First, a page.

15. The Committee next considered the complainant’s concern that the column claimed “hair-raising predictions […] often fall short of reality”. The column did not suggest that this claim related specifically to the predictions made by the IPCC. Rather, it was a general observation by the publication regarding the accuracy and credibility of predictions over and for which the publication provided a sufficient basis for. The Committee did not, therefore, consider that there had been a failure to take care over this claim, and there was no inaccuracy that required correction under Clause 1(ii).

16. The Committee next considered whether the description of the authors of the IPCC report as “UN climate scientists” amounted to an inaccuracy. In circumstances where the IPCC had been established by the United Nations Environment Programme and World Meteorological Organisation in the 1980s, and the IPCC described itself on its website as a “United Nations body for assessing the science related to climate change”, the Committee did not consider that this description represented a failure to take care over accuracy or gave rise to any inaccuracy that required correction under Clause 1(ii). There was no breach of Clause 1 on this point.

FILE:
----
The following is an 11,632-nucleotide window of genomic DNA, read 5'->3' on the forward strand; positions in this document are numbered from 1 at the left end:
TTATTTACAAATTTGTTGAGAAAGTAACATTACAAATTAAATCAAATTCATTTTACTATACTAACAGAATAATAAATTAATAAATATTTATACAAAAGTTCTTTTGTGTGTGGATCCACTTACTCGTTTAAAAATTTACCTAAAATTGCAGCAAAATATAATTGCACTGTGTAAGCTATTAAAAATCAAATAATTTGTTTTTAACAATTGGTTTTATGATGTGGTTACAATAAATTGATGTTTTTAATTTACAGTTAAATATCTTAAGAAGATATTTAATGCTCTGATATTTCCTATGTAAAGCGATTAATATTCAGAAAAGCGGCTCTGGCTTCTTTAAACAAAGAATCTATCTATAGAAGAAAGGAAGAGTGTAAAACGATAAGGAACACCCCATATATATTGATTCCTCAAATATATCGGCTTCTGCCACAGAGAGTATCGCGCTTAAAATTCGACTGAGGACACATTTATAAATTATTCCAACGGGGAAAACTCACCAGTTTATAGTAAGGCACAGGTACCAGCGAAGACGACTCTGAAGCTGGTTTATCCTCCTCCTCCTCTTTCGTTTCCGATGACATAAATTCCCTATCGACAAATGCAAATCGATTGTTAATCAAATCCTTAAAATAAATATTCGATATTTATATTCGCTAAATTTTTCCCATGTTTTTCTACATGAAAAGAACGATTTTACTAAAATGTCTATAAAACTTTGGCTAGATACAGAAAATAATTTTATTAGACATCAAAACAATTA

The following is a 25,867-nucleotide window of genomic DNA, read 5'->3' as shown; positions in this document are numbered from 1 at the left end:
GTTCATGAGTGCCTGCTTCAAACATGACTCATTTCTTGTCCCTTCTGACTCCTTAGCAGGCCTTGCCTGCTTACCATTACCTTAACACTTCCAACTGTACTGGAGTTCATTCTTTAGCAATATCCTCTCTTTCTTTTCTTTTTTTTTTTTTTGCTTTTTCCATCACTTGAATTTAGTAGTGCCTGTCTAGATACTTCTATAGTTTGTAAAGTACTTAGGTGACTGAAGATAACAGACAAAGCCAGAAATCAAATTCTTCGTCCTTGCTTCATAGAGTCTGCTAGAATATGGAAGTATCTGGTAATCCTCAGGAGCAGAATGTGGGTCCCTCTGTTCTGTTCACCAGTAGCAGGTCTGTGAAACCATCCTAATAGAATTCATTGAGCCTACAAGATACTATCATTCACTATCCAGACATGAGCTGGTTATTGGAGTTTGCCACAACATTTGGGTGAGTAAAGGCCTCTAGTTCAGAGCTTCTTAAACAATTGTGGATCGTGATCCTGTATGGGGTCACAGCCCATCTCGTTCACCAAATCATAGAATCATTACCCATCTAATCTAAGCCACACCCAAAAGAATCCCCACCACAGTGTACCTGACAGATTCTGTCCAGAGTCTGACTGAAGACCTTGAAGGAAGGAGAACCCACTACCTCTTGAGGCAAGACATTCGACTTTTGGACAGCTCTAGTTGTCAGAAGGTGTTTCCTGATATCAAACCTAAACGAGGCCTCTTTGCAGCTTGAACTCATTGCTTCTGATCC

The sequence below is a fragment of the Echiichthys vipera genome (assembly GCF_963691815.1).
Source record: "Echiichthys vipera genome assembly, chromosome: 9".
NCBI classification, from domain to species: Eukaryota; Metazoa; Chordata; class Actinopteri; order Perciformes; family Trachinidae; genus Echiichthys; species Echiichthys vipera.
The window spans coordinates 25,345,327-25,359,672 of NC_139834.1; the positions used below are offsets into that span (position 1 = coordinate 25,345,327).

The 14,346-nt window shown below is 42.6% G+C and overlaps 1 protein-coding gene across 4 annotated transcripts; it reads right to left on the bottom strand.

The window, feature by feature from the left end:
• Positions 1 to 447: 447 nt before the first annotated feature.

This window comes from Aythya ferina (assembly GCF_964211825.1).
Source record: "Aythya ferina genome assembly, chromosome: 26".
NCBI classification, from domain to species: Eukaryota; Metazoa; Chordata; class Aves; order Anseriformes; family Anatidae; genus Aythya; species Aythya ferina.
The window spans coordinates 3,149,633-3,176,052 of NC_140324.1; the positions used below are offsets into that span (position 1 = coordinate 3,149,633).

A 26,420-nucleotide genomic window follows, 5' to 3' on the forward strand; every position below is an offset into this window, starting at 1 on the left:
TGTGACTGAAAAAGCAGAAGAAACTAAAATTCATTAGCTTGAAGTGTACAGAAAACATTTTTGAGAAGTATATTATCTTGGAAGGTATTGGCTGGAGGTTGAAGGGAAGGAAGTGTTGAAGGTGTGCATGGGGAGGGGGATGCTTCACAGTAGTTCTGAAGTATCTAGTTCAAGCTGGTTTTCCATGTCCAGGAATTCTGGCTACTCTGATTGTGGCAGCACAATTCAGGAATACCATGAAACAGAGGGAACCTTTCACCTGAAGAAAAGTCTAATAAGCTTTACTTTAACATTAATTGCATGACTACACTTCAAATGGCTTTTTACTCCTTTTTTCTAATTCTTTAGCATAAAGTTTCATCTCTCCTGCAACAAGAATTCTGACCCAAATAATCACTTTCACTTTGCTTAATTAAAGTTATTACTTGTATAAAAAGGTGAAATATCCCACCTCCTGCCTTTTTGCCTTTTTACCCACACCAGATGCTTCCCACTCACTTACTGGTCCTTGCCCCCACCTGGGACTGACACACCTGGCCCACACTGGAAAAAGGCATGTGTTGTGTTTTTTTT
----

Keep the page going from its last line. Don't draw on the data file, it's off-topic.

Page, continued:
17. Finally, the Committee considered the complainant’s concerns regarding the term “green lobby”. The Committee did not consider that this term referred specifically to the climate scientists or the authors of the IPCC report. Instead, it was a passing reference to an unspecified collective which, it considered, used “hysterical language” when discussing the threats posed by climate change and which the publication had provided a basis for. In such circumstances, the Committee did not consider that this reference represented a failure to take care over the accuracy of the article, or constituted a significant inaccuracy requiring correction under the terms of Clause 1 (ii). As such, there was no breach of Clause 1.

Conclusion(s)

18. The complaint was not upheld.

Remedial action required

19. N/A

 

Date complaint received:  23/03/2023

Date complaint concluded by IPSO:  14/07/2023

 

Independent Complaints Reviewer

The complainant complained to the Independent Complaints Reviewer about the process followed by IPSO in handling this complaint. The Independent Complaints Reviewer decided that the process was not flawed and did not uphold the request for review.